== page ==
At the time of study design, the LVQOL questionnaire, originally designed by Wolffsohn and Cochrane in 2000, was selected as the main outcome measure for its simplicity and extensive previous validation. It consists of 25 questions to assess 4 areas of quality of life: (1) Mobility, distance vision, and lighting; (2) adjustment; (3) reading and fine work; and (4) activities of daily living.  The questionnaire was translated into Tamil and verified for clarity by 3 different bilingual members of the research team. A pilot study was done with 21 patients using the Tamil questionnaire and question 16 ("How well was your eye condition explained to you?") was found to be confusing in its translated form, and the patients did not find it relevant to their quality of life. This question was omitted in the questionnaire administered to the patients in the final study. The remaining 24 questions were answered on a Likert scale from 0 to 5 with 0 denoting the great difficulty due to vision and 5 denoting no problem due to vision (Appendix). [Additional file 1] Thus, our maximum score attainable was 120 points. A choice for "not applicable" was available for each question. This answer choice was not common (7.9% of all responses), but to adjust the total score for patients who found one question not applicable (n = 1 question worth 5 points), their score would be multiplied by a factor of 120/(120 − 5n).
In addition to the LVQOL survey, patient demographic and clinical information (including age, gender, literacy, education level, student status, income, diagnosis, VA and visual field) were collected at baseline for all patients. Eligible patients were between 10 and 70 years old, fluent in English or Tamil, with VA <20/70 to light perception in the better eye or visual fields <10° from the point of fixation. Patients were excluded if they were mentally disabled, had no way of being contacted later by phone, or had already received low vision services previously. After providing informed consent to participate in the study, patients were interviewed by a Tamil-speaking researcher using the LVQOL questionnaire in a private study room.
In order to establish baseline LVQOL scores of low vision versus normal vision patients, consecutive patients coming to the low vision clinic who met criteria were enrolled along with normal vision control patients who were recruited from the waiting room of the general clinic. Normal vision was defined as best corrected VA ≥20/30 in the better eye and visual fields ≥10° from the point of fixation. 30 low vision patients were compared to 30 normal vision controls matched for age, gender, and education level.
An additional 25 low vision patients were added to the low vision group (total n = 55) to achieve statistical power of 0.80. All patients in the low vision group were assessed at baseline and called for a follow-up LVQOL assessment over the telephone 30 days after their first visit. This 1-month follow-up time point was chosen as long enough so that patients would not be able to recall their initial responses, yet not too long that their eye disease might progress enough to affect their LVQOL score. Additionally, this time would allow patients to try their new LVAs if they had received one. Normal vision patients were not contacted for follow-up. About 80% of the low vision group patients competed the follow-up survey over the phone.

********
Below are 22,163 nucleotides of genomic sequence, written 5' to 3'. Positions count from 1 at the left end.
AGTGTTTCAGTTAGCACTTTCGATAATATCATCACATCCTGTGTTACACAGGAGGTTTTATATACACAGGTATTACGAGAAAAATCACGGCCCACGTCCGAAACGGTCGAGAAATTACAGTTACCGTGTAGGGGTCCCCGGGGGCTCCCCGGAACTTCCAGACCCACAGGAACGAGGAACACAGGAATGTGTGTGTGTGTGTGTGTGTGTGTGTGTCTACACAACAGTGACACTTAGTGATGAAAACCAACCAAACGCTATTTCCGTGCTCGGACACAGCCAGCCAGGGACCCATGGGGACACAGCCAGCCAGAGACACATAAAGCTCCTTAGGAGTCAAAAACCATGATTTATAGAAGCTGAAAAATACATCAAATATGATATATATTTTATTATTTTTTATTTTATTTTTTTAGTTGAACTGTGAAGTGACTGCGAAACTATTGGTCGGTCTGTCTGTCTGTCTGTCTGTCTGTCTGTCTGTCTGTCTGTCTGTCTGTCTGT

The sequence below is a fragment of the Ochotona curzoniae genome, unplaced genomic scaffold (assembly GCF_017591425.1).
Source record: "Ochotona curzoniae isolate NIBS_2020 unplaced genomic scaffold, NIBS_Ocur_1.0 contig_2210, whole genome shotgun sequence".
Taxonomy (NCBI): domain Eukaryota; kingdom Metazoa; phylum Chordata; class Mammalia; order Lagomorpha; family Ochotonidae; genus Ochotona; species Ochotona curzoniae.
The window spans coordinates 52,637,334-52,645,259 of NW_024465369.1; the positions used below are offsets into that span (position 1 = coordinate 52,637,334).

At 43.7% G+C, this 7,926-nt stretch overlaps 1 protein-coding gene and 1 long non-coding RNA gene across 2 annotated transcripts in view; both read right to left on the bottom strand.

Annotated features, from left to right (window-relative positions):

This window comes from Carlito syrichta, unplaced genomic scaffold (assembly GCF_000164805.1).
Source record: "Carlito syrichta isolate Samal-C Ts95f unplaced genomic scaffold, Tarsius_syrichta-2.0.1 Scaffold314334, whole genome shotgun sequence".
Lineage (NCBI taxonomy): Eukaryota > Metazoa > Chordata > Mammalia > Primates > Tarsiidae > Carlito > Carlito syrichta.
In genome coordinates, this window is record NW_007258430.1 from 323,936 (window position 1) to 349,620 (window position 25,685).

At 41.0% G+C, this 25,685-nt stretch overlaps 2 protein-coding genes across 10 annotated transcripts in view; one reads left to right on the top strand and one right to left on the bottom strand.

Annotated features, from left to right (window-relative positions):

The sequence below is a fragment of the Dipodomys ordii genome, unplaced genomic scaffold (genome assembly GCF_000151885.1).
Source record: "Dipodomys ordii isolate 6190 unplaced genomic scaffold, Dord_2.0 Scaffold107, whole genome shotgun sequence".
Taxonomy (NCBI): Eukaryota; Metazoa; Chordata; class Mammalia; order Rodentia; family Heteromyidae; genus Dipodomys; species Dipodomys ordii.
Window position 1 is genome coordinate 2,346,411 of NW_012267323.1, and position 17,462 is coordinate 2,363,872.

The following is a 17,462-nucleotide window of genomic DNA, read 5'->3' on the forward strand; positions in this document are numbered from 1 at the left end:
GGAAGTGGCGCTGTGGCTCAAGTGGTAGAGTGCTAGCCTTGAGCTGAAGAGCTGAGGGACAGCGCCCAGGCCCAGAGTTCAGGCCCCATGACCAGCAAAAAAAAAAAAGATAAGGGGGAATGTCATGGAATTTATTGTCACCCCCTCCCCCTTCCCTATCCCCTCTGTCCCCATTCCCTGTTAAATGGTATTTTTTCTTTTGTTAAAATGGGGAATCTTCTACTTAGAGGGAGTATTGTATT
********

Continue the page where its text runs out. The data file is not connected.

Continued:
During the low vision visit, an optometrist first assessed the patient's vision using a logMAR chart. Next, the low vision ophthalmologist specialist examined the patient, explained the prognosis, and prescribed an LVA depending on disease type, acuity level, and mental capacity. LVAs available included hand or stand magnifiers, spectacle magnifiers, telescopes, closed-circuit televisions, and tinted spectacles. If the patient could not afford to pay, these LVAs were provided at low cost or free of charge using financial subsidies from the Govel Trust Mahema Devadoss Endowment established in 2009. Some patients did not receive an LVA because their vision did not improve with any aids, or they refused. A counselor also educated patients about their eye condition, and when appropriate, referred them to government benefits or services.
The minimum change in the LVQOL score found to be clinically significant was 5-10 points. This was established in a previously published study of 329 patients in the Netherlands, who were assessed at baseline and 5 months follow-up with the LVQOL and a general transition question.  To find if this applied to the Indian population, we conducted a pilot study (n = 20) and found an average 10.0-point increase in score after 1-month (baseline LVQOL score 69 ± 22 points, 30 days follow-up LVQOL score 79 ± 25 points). Based on this pilot data, a sample size of 45 was calculated to be sufficient to detect an improvement of 10 points after 30 days from receiving services at the low vision clinic, using 80% power and 5% level of significance. The patients assessed in the pilot were not included in the final study.
In the current study, 55 patients were chosen to account for the expected loss to follow-up. We calculated the Cronbach's alpha score of the questionnaire to determine the internal consistency of the questionnaire and ensure that the items are inter-correlated, and scores are reliable.
Continuous variables are expressed as "mean ± standard deviation". Paired t-test was used to assess the difference between baseline and follow-up LVQOL scores of low vision patients. There was a 20% loss to follow-up when low vision patients were called for a phone interview (after 30 days, patients were called every day for 3 days at a time convenient for them; if they were not able to be reached or if the phone number was incorrect, this was recorded as loss to follow-up). Mann-Whitney U parametric test was used to compare the difference between normal and low vision patient LVQOL scores. Two-tailed Pearson's product-moment correlation coefficient was used to correlate age and VA with LVQOL scores. P < 0.05 was considered statistically significant. Effect size (change in LVQOL score) was calculated with 95% confidence intervals (95% CI). All statistical analysis was performed using STATA version 11.0 (Texas, USA).